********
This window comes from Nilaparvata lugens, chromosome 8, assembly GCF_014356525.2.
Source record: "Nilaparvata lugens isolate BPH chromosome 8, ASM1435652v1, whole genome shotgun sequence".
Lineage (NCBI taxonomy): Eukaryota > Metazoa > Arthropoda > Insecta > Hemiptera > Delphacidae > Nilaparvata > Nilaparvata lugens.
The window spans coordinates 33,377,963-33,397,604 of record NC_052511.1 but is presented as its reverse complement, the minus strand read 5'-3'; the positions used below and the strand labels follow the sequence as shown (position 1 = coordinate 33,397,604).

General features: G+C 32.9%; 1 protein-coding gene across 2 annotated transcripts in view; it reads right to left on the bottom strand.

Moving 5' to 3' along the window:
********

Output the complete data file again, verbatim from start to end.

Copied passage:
This window comes from Nilaparvata lugens, chromosome 8, assembly GCF_014356525.2.
Source record: "Nilaparvata lugens isolate BPH chromosome 8, ASM1435652v1, whole genome shotgun sequence".
Lineage (NCBI taxonomy): Eukaryota > Metazoa > Arthropoda > Insecta > Hemiptera > Delphacidae > Nilaparvata > Nilaparvata lugens.
The window spans coordinates 33,377,963-33,397,604 of record NC_052511.1 but is presented as its reverse complement, the minus strand read 5'-3'; the positions used below and the strand labels follow the sequence as shown (position 1 = coordinate 33,397,604).

General features: G+C 32.9%; 1 protein-coding gene across 2 annotated transcripts in view; it reads right to left on the bottom strand.

Moving 5' to 3' along the window: